Failure of the White House and the congressional Democrats to reach agreement on a tax-cut plan is disappointing but not surprising. The Reagan plan is radical enough to concern even many Republican economists. So the Democrats cannot be faulted for resisting it on its economic merits. Yet the American people must hope that the two sides will muster the bipartisan spirit of compromise needed to come up with some program aimed at resusciating the economy. The national interest demands that the executive and the legislature not become locked in stalemate as they so often have in recent years.
There is reason to think that may not happen. President Reagan has already stepped down from his earlier 10-10-10 tax formula. He is now willing to accept a 5 percent reduction in taxes the first year with 10 percent the second and third. Is he willing to compromise further? The President continues to insist on "across-the-board, multiyear" tax cuts. But since the unsuccessful Oval Office meeting with Tip O'Neill and other Democratic leaders, the White House has pointedly sought to put the best light possible on the disagreements and to try to keep the dialogue going. Meanwhile, courting the Democrats, the President has backed down on some other, if more minor aspects of his tax program. He has accepted, for instance, cuts in the "marriage penalty," the maximum tax rate on investment income, and estate taxes.
The Democrats, for their part, are edgy about adopting deep tax cuts for Americans at a time when the economy shows tentative signs of improvement and when big budget deficits loom. Mr. Reagan chided Wall Street for responding negatively to his tax proposal. But the fact is, even strongly conservative economists like Alan Greenspan challenge the Reagan budget figures. They see the fiscal 1982 budget running much larger than the one adopted by Congress. If tax cuts lead to substantial losses of revenue, hyperinflation could be fueled once more.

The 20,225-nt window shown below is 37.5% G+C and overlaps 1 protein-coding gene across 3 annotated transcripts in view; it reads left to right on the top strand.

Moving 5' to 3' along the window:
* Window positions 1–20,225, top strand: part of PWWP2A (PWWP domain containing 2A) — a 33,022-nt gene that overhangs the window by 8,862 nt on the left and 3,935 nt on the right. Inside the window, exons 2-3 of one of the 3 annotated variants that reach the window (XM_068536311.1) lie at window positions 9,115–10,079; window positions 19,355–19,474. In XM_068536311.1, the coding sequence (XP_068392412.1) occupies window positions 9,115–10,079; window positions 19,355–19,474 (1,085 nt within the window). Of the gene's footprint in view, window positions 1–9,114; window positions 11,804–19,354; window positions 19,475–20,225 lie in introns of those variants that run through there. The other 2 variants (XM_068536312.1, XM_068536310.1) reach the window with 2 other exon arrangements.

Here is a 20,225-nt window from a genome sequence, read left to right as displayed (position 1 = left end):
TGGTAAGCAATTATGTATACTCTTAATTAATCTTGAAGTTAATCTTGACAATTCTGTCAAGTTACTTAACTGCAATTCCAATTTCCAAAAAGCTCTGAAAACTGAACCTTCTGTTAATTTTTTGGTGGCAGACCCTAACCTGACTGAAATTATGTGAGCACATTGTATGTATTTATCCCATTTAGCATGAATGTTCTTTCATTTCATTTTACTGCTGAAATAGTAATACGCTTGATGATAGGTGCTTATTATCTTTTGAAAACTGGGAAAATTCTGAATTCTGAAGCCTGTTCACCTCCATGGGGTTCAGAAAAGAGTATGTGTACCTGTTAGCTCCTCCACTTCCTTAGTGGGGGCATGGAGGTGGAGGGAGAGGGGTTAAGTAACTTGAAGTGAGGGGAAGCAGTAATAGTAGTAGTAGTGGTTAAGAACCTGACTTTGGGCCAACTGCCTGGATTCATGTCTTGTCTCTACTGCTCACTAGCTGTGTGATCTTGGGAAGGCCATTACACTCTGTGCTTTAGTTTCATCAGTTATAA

Mr. Reagan's persistent answer is that the tax cuts will result in increased savings and investment -- which, in turn, will spur the economy and increase revenue to the Treasury. It is a theory which one would like to see given a chance and tested. Yet there is widespread skepticism that most Americans would put their tax savings into the bank unless bigger tax incentives were voted for savers. Rather, it is felt, they would spend it, especially since for all but the wealthiest segments there would be relatively little relief. The result could be a surge of consumer demand and more inflation. This, combined with growing budget deficits, could worsen the economic picture.
Unless, that is, the President comes around to tackling one of the biggest inflationary pressures on the budget -- defense spending. The Democrats who control the House might in fact feel more inclined to cooperate with Mr. Reagan if he applied the same standards of cost-effectiveness and efficiency to the military establishment as he has to social programs and other areas of the budget.
Politics, of course, plays no small role in the tangled tax-cut fight. The Democrats clearly are reluctant to go along with a White House program because they feel it might fail and leave them unable to extract any political capital. At the same time they are afraid of bucking a popular President. The White House, in turn, wants the Democrats aboard to share the political risks. It is unrealistic to expect politicians to abandon their Machiavellian calculations altogether. But here is a national issue on which it is crucial that the Republicans and Democrats come to a meeting of the minds. Surely there is room for rational compromise by both sides when the health of the economy -- and the sta bility of the nation itself -- is at stake.